Friday, December 16, 2016

Rogue One: A Star Wars Story

Puts the "War" in 'Star Wars.' Made for 'Star Wars' fans obviously, but there's plenty of fat to chew on for everyone else.

Rated PG-13 for extended sequences of sci-fi violence and action.

Rogue One: A Star Wars Story

Are we already getting spoiled by Lucasfilm with our second Star Wars film in as many years? Hard to believe that it was 33 years between Return of the Jedi and The Force Awakens. Now, there are planned Star Wars features for years to come. Is the world going to lose interest in a typical case of sequelitis? Not if Disney’s band of filmmakers have anything to do with it. It was a risky venture announcing a spin-off film, let alone another prequel. And yet Rogue One fits spectacularly into the Star Wars canon as much as anything that’s happened before or after.

Galen Erso (Mads Mikkelsen) is trying to keep a low profile as a farmer with his wife Lyra (Valene Kane) and their daughter Jyn (Beau and Dolly Gadsdon). The Empire’s Orson Krennic (Ben Mendelsohn) soon arrives to herd them up, but not before Lyra gets herself killed and Jyn goes into hiding. Jyn is soon rescued by Saw Gerrera (Forest Whitaker) and we skip ahead to the film’s present day. Jyn is now a rebel without a cause, but after being captured by General Draven (Alistair Petrie), she finds herself embroiled in a plan to steal the plans to Darth Vader’s (voiced by James Earl Jones) Death Star.

Rogue One is mighty busy — but the time doesn’t always fly by. There is a sluggish pace right in the middle of the film where it should be gaining momentum and an emotional core. You can’t blame director Gareth Edwards (Godzilla) for trying. It’s obvious to tell that screenwriters Chris Weitz (Antz, About a Boy, Cinderella) and Tony Gilroy (The Bourne Legacy, Michael Clayton) didn’t quite collaborate. (It’s obvious in a film’s credits when they’re not named together with an ampersand.) Weitz probably focused most of his attention on characters and dialogue, while Gilroy lent a hand at maximizing the action. At least cinematographer Greig Fraser keeps everything in focus and adds some geography so we know what’s going on.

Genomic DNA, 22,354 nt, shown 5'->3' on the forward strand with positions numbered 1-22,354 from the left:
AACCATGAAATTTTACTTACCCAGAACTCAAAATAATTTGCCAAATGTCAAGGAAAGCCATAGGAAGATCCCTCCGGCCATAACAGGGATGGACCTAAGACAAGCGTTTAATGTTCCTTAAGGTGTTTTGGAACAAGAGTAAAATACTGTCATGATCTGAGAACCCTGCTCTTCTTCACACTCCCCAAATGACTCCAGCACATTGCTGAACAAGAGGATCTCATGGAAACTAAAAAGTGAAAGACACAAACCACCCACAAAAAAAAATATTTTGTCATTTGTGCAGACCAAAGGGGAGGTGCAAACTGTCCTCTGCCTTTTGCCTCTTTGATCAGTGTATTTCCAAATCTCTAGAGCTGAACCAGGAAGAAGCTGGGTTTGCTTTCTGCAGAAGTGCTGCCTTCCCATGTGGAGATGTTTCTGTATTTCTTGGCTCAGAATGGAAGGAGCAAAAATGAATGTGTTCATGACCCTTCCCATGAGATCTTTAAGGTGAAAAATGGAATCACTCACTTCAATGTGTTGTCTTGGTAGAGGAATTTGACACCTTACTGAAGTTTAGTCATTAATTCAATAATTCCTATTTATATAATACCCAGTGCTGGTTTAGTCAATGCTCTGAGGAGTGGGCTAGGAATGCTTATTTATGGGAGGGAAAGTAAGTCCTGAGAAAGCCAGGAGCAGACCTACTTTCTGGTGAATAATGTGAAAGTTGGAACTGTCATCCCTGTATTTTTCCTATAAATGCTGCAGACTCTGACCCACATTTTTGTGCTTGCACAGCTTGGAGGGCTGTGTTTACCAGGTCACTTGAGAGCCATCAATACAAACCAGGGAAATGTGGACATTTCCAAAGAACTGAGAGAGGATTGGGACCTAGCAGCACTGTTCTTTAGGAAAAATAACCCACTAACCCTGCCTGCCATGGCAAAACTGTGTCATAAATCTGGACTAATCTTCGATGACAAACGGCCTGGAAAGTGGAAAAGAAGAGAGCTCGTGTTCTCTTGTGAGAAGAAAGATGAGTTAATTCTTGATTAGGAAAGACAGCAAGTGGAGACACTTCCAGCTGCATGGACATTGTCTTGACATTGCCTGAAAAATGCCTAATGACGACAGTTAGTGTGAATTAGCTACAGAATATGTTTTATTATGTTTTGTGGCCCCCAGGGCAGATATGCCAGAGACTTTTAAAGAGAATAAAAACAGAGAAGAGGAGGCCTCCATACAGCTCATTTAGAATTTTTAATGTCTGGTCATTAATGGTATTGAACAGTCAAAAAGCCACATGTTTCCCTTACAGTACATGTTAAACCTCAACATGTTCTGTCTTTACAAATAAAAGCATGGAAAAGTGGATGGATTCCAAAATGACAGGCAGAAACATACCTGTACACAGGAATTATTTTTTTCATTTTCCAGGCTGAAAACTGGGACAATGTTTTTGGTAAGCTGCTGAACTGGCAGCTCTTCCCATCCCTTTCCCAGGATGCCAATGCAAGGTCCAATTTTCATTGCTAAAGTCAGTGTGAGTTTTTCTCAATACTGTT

The cast is fantastic, with Jones in particular showing she can not only lead her motley crew, but carry the film all on her own. She never falters and gives the depth her character needs to make us care about Jyn’s plight. Composer Michael Giacchino was handed the reigns to the score and I can’t think of anyone else who could fill John Williams’ shoes. I’ve been calling him the next John Williams for years so it comes as no surprise to find him delivering a separate, but familiar score.

There are so many positives to Rogue One—yet that would venture into spoiler territory.  It does run a tad long, and there are some questionable instances of CGI. It’s most interesting to see Edwards deliver such an exciting Star Wars entry with next to no use of the Force. Yes, we all know Darth Vader is making a return, but aside from his two scenes, there’s almost no Force whatsoever. And that’s where Rogue One truly succeeds, in giving a behind the scenes peek at the rest of the Rebellion in action.

It may take a second or third viewing to truly appreciate Rogue One. It’s not like myself, or any other self respecting Star Wars won’t be doing just that. And here’s hoping Lucasfilm, Disney, and Kathleen Kennedy can all continue holding the series up to the high standards time has set upon the series. May the Force be with them, and so far, so good.

4 1/2 out of 5

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